It becomes strenuous for the body to burn fat at this point as your insulin levels are at their highest and the digestive system is more focused on fat and energy storage. For people who are bulking up, consuming high-protein meals during this stage will make muscle-building more effective when exercising during the fasted state. In the three-five hour span after a meal, the body goes into a “post-absorptive state,” where it is ready to shift into a fasted state all over again.
So why have so many people jumped on the Intermittent Fasting bandwagon?
There have been countless studies about intermittent fasting, albeit in short durations and conducted in animals. Although studies about the real benefits of this pattern of fasting are still in its early stages, its results have shown to be promising nonetheless. Here are the benefits of intermittent fasting:
1. Guaranteed weight loss.
Intermittent fasting has been shown to help people lose weight, especially with hard to target areas like belly fat. Without having to dramatically reduce calorie intake or increase exercise periods, intermittent fasting is a great lifestyle change to adapt.
What makes intermittent fasting a successful weight loss method for a lot of people is due to its simplicity and straightforwardness, reducing the stress of achieving healthier goals. The change in eating pattern means not having to prepare or worry about breakfast for most people. Simply take a glass of water and you are ready to start your day.
2. Reduced insulin resistance.
Intermittent fasting has been found to lower blood sugar by 3-6% and insulin levels by 20-31%. Fasting has a positive correlation with lowered development of Type II diabetes.
3. Inflammation reduction.
Several studies have shown that intermittent fasting can reduce markers of inflammation. Inflammation (not to be confused with infection) is the body’s way of removing and protecting itself from harmful stimuli like damaged cells and pathogens. It plays a critical role in maintaining the body’s immune system and heart function.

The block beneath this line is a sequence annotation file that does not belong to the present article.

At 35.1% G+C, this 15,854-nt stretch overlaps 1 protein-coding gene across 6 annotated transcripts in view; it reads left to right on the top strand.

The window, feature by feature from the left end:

4. Cardiovascular health.
There is a positive correlation with intermittent fasting, reduced bad LDL cholesterol and blood triglycerides. These (and the ones mentioned above) are risk factors for heart disease, making intermittent fasting a great way to prevent heart disease and even manage cardiovascular health.
5. Cancer prevention.
In studies with tumor-bearing mice, those who underwent intermittent fasting showed signs of reduced growth tumors and responsiveness to cancer chemotherapy. These findings show the cancer-preventing benefits of intermittent fasting, when practiced for a significant period.
6. Brain Health.
The brain hormone called BDNF (brain-derived neurotrophic factor) increases with intermittent fasting, as the growth of new nerve cells are aided during the fasting period. Consistent fasting also has ties to protecting (or delaying) the development of Alzheimer’s disease.
In other studies with rats, intermittent fasting showed a relationship in the increase of lifespan. Rats who underwent fasting lived 36-83% longer than those who didn’t.
The initial thought that most people would have when introduced to intermittent fasting is that it’s a crazy idea to hold back from eating. Intermittent fasting experts say, along with Dr. Eades, that its benefits are palpable and that the only thing impeding people from attaining their weight goals is their mentality about how the body works and how to manipulate it into burning more fat without having a complete change of lifestyle or diet.
So you think you're ready to give intermittent fasting a try? Check out this article to know how to do it right.